Even before the first round is completed it was obvious who the winner was at this year’s WGC-Cadillac Championship. They might as well already hand the trophy over to The Blue Monster. That’s because the newly rebuilt resort course, designed by Dick Wilson home to a PGA Tour event continuously since 1962, has come through a major overhaul and emerged dramatically improved.
Credit goes to resort owner Donald Trump Sr. and his vision for what had become a tired old resort. And kudos, as well, to architect Gil Hanse and his associate, Jim Wagner, for throwing themselves into a project that started the day after last’s year’s WGC and has now seen the place – including the clubhouse, grounds and landscape, as well as golf course – revolutionized in the process. The golf course renovation alone cost $13 million. That’s a lot of money. But now Doral-Blue Monster is a lot more golf course.
The players can just as well wipe out their memory banks of putts holed from years past. The caddies wisely didn’t even bother bringing their old yardage books. Everything has changed.
It helped having 60-70 unused acres in the middle of the old routing to work with. This gave Hanse room to shift fairways, move greens, expand ponds. The effect is of a whole new golf course, yet it also evokes the basic shape of the traditional course. And to honor the Blue Monster’s legendary finishing hole, Hanse basically left the 18th hole untouched.
Before we get to a hole-by-hole account here’s a quick run down of the major changes of this par-72, 7,481-yard layout:
• Expanded green surfaces with new contours designed to tie in better with surrounding bunkers and to create the need for carefully selected angles of approach from the fairways.
• Raised, sand-capped fairways for improved drainage and with more contour to require shot shaping off the tee.
• All new bunkers, with shapes more classically inspired and scruffier in look than the deep, rounded pits Doral used to have.
• A clearing out of the understory and a whole new planting scheme of large palms and live oaks to raise the profile of the course while improving views across the grounds.
• Dramatically expanded lakes.
• Viewing mounds for spectators designed to enhance views of the action, often on multiple holes. Fans of Doral who used to be stuck low along the side will now have much-improved vistas of the action.
• A practice range that’s more than double in size and has nightlights. How cool will it be to see players at the WGC Cadillac Championship working on their games at 10 p.m.? Check out Rory McIlroy’s picture from his room of the range last night.
• A course that’s longer, wider and requires more thought to play.
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Hole-by-hole breakdown of Trump National Doral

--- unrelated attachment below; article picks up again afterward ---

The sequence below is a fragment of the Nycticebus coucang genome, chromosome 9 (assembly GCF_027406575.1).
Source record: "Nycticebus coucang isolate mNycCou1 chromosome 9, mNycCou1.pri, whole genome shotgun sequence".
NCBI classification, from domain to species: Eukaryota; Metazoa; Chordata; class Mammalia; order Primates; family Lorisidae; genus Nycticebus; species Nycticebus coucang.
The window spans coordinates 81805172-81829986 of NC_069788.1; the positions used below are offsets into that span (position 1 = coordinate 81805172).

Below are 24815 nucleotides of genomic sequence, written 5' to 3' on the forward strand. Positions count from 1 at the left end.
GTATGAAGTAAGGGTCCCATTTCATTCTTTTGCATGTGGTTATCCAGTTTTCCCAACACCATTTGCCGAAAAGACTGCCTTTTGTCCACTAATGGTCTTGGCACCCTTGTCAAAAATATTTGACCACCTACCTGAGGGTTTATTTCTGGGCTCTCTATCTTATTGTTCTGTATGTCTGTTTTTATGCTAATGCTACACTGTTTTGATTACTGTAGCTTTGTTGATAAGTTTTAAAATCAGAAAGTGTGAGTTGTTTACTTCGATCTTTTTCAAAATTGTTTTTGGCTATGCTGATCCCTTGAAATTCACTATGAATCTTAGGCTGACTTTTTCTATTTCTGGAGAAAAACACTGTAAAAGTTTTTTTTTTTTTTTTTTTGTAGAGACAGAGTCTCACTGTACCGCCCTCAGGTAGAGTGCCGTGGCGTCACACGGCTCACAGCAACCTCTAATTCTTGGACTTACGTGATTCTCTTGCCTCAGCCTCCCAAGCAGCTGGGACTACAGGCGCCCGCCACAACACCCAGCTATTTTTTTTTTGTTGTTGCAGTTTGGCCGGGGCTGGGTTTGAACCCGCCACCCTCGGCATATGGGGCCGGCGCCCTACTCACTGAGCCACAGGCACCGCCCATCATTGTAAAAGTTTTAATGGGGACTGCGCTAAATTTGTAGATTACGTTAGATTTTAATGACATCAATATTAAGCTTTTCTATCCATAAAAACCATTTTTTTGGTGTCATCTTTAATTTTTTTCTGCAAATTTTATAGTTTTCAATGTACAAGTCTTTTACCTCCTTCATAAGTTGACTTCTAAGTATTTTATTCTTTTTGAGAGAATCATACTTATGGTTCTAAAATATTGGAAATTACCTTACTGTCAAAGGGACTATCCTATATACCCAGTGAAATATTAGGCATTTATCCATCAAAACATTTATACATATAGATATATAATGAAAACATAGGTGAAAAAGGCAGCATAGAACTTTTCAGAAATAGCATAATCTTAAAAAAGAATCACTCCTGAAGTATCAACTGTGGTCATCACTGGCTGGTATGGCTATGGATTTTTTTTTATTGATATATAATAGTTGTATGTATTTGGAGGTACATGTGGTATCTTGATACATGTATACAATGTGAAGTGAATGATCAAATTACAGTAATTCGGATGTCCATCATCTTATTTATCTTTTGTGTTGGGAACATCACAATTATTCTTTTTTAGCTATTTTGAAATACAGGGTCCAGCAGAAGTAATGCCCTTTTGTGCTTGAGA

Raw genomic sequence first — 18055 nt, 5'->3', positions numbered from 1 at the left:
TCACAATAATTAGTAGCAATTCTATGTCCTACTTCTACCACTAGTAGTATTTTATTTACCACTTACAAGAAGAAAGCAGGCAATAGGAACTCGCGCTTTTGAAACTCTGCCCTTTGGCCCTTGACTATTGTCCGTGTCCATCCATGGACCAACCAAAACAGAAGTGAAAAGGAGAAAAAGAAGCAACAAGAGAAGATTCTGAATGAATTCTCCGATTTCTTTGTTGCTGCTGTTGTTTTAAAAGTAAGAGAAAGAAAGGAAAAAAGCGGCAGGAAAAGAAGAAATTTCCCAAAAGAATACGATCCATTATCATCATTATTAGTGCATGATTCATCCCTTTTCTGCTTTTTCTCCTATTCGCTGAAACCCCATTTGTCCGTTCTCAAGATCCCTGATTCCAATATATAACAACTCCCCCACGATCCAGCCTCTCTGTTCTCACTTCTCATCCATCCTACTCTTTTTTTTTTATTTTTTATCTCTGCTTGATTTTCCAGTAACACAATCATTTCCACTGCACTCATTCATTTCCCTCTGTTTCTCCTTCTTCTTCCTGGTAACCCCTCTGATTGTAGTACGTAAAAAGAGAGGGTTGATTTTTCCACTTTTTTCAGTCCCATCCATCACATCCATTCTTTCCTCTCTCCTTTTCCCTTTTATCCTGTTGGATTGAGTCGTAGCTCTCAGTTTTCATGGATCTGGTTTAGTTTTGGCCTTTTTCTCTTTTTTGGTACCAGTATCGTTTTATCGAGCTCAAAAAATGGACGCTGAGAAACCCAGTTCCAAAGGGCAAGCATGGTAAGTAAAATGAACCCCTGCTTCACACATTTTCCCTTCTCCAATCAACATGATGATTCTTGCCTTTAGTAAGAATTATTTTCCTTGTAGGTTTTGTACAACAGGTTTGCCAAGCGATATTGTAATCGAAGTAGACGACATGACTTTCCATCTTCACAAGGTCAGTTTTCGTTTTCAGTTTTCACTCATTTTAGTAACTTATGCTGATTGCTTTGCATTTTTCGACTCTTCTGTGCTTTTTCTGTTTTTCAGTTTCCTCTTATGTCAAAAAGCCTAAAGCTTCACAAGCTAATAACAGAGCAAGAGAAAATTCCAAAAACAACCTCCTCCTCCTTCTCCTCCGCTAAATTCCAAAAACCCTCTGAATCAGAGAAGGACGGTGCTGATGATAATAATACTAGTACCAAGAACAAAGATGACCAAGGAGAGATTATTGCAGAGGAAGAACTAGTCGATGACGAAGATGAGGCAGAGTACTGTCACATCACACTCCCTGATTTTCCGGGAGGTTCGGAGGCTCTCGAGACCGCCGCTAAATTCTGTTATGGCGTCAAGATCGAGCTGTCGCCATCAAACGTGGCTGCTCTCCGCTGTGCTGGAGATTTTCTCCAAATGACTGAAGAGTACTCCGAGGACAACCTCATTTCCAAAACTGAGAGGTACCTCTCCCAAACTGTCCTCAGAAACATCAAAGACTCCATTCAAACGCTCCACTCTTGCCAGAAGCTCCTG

Now, for what you’ll see on TV this weekend from sunny South Florida:
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No. 1, Par 5, 572 yards
The first hole, playing downwind, used to be a waterless pushover of only 529 yards. The green has been pushed dramatically back and rebunkered entirely to create more angles. There’s now a mid-fairway bunker deep in the second shot landing area that has to be avoided, and a necked-down green perched over a new pond on the right. It combines to form a fascinating risk/reward first hole, a far cry from the virtual automatic birdie of its predecessor.
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No. 2, Par 4, 448 yards
The new hole has far more left-to-right flow and plays 72 yards longer now, thanks to realigned, pushed-back tees, as well as a new green and bunker pattern that rewards placement off the tee as close as possible to a yawning diagonal bunker on the right.
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No. 3, Par 4, 436 yards
This hole looks unchanged, but in fact it has been swung more to the left, with the trees along the pond running down the right side of the fairway eliminated to create a bolder, more forbidding line of play you have to guess at or at least commit to. And the green has been tipped slightly toward the pond, with the front central third of it sloped so precariously that approach shots hit here with a touch too much spin could come back down into the fronting pond.
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No. 4, Par 3, 203 yards
Very little editing on what has always been a notoriously demanding hole over water and into a cross wind from the right.
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No. 5, Par 4, 421 yards
Until now, Doral-Blue Monster sported hyper-active, bulbous cauliflower bunkering on what had been a dead flat site. It’s amazing what a little elevation can do to spice up a low-lying parcel, which is exactly what the big difference here is. The fairway has been lifted and more temperate bunkers placed at its base for more natural definition. And the green has been pushed back 40 yards and propped up to form a better defined target, with fore-shortened bunkers up front (that make you play a little long) and no room behind thanks to a putting surface pushed up against a pond.
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No. 6, Par 4, 432 yards
An entirely new fairway bunker scheme has created three distinct landing zones and now requires players facing the tee shot into a crosswind from the right to commit to shaping a shot into the preferred landing area. From there, the approach shot is right-to-left into the heart of a diagonal green (a Dick Wilson trademark), though a counterslope to the right in the back third of the putting surface makes the hole there all but inaccessible unless a bold approach shot is hit with a cut to hold up against the wind.
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No. 7, Par 4, 471 yards